Cresyl violet: a rapid, simple, easily interpretable stain for detecting Pneumocystis carinii in sputum.South Med J. 1989 Aug; 82(8):957-9.SM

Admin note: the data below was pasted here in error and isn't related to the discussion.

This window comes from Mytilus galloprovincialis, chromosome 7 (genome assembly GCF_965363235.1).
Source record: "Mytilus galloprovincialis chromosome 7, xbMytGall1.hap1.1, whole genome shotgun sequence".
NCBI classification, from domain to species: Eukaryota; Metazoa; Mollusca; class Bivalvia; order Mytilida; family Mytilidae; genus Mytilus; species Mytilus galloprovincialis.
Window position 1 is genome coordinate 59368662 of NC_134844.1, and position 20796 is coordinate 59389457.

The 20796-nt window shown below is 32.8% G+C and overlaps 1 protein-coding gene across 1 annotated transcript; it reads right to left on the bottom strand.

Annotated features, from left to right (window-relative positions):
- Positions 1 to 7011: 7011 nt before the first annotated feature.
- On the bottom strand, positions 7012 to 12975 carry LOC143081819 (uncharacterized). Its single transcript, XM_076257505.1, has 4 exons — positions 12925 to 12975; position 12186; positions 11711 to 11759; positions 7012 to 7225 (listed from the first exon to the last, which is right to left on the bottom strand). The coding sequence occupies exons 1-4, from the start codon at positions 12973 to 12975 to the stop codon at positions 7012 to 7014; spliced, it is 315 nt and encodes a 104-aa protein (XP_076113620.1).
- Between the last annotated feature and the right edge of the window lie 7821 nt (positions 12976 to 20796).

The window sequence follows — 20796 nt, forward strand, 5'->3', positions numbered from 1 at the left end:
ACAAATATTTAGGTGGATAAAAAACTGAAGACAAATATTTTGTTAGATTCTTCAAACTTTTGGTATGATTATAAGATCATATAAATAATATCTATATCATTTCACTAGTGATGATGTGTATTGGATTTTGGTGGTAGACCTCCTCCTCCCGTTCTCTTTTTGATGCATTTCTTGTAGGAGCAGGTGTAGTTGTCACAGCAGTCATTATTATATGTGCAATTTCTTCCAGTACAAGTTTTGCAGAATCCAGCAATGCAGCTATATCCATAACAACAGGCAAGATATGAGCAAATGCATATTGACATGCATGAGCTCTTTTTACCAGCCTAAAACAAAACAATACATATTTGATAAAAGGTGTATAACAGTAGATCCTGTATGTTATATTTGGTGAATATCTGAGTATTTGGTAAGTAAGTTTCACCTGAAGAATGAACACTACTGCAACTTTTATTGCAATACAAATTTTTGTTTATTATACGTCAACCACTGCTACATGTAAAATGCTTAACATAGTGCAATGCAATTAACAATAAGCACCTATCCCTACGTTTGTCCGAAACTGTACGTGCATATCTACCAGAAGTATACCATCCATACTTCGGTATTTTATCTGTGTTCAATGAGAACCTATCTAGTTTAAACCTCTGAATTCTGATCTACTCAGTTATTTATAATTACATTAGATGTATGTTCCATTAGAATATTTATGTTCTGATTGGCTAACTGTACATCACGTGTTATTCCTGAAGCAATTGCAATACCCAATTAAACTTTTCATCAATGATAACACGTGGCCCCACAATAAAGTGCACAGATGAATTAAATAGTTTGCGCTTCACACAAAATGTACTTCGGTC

Over a three-month period at the pathology laboratory of Jackson Memorial Hospital, 110 sputum samples from 62 hospitalized patients with suspected AIDS were examined for Pneumocystis carinii. Sputum specimens were either expectorated spontaneously (most patients) or expectorated after the inhalation of small amounts of nebulized normal saline. Each sputum sample was cytocentrifuged onto two slides. One slide was stained with Gomori methenamine-silver (GMS) and the other with cresyl violet (CV). Among the 62 study patients, 18 were proven to have no histologic evidence of P carinii pneumonia. Of the remaining 44 patients, P carinii organisms were found by GMS stain in 14 (32%) and by CV stain in 18 (41%). Among those with a positive CV stain, the diagnosis was made on the first sputum specimen in 14 patients and on the second specimen in the remaining four patients. CV stain is at least as sensitive as GMS in detecting P carinii cysts in the sputum of AIDS patients with P carinii pneumonia, and its diagnostic sensitivity may exceed 40% under field conditions. Further, CV stain is much simpler to prepare than GMS and much simpler to interpret than Giemsa. It could be easily adapted for general use to expedite the diagnosis and treatment of P carinii pneumonia.